By Peter Wells: What does a Gold medal really mean? How can it be enjoyed when all it brings with it is expectation and pressure? It has taken Audley Harrison 12 years to finally be able to enjoy the feeling of being a Gold medallist. The ridiculous pressure that Audley has faced since winning the Heavyweight Gold medal at the Sydney Games in 2000, have at last been removed from his shoulders and he can look back at his memorable moment with joy, rather than stressing over a future that will never glisten as bright as that medal around his neck. Anthony Joshua has now taken the load from Audley’s 40 year old shoulders as he will now be under the microscope throughout his career after capturing the Heavyweight Gold for Great Britain at this years Olympics.
This means for once all eyes aren’t sternly staring down at Harrison, when he meets the up-and-coming British and Commonwealth Champion, David Price. The giant Liverpudlian is hot property right now, coming off the back of 3 big early knockout victories.
In 2008, David Price tried to replicate what his opponent did 8 years prior, but was stopped in the semi-finals by Italian Roberto Cammeralle. Price did come home from Beijing with a bronze medal, and was quickly swooped up by Frank Maloney. Continue reading
David Price will make his debut on BoxNation on Saturday 13th October when he takes on 2000 Olympic Champion and former world title challenger Audley Harrison at the Liverpool Echo Arena. In January Price demolished John McDermott inside one round to win the English title and followed that up in May with a devastating fourth round KO of Sam Sexton to claim the British and Commonwealth titles. Continue reading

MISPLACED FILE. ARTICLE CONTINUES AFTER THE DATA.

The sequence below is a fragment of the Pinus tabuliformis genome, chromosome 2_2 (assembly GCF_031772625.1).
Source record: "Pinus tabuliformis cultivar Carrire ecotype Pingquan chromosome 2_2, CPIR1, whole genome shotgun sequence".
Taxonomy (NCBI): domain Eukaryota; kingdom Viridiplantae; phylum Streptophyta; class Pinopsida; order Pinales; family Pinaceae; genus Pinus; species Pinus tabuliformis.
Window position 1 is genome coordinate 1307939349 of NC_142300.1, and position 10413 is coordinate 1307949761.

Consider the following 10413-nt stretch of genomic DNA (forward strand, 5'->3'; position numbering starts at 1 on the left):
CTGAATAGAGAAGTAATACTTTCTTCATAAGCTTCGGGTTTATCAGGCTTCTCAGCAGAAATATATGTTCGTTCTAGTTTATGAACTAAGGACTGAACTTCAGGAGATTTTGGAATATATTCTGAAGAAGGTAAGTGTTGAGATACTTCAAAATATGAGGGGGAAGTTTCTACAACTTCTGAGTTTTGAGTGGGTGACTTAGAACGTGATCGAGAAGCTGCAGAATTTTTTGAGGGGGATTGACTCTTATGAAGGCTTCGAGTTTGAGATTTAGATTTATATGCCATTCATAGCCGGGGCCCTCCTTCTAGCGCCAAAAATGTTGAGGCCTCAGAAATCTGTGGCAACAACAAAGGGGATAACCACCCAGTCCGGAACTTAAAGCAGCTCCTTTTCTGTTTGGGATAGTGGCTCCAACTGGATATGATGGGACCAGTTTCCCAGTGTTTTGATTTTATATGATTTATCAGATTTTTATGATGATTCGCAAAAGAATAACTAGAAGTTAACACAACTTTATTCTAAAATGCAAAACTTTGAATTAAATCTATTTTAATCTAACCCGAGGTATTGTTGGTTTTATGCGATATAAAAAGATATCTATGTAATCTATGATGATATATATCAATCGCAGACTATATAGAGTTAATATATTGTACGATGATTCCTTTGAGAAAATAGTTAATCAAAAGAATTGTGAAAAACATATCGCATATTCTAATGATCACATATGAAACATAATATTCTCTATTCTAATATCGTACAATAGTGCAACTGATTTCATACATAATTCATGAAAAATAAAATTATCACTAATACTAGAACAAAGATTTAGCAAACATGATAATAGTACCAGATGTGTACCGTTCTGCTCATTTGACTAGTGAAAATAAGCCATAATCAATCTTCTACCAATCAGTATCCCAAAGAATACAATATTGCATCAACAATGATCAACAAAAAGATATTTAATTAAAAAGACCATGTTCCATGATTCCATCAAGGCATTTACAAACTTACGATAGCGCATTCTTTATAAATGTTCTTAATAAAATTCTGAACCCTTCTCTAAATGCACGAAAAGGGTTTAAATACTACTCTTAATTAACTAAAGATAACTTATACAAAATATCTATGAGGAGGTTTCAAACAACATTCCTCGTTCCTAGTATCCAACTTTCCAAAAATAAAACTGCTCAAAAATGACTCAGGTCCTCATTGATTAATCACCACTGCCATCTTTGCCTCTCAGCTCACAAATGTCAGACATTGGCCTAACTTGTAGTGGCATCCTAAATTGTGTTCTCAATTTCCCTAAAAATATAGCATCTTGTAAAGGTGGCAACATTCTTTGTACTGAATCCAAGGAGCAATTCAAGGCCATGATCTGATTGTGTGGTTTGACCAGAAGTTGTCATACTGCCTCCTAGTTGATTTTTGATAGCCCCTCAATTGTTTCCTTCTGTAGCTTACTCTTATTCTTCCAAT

Frank Maloney: I think this is one of the best heavyweight fights that can be made. I haven’t seen so much excitement around a heavyweight fight since we promoted Lennox Lewis vs. Gary Mason in the 90’s. If you bring the right fighters together and give the public what they want, the fans will come to the fight and the press will turn out, which is great.
Press: Did you think it would have taken you twelve years to win a British title after you turned professional in 2000?
Audley Harrison: Well you know I had a plan, my plan was very radical (Promote & and manage himself). Obviously in an ideal world I would have liked to have fought for the British title beforehand. This wasn’t the case, the British title was tied up with another promoter and so its twelve years on. I have been full circle and I finally get the chance to fight for the British and Commonwealth title in the twilight of my career.
Press: Did your training camp go to plan?
Audley Harrison: Yes definitely. I’m forty years of age, so obviously I cannot do it like I was twenty eight years old again. I have had niggles, but I have pushed through. My last fight before this one I broke down a few times and had to put the fight back, but this time I have really tested myself. Continue reading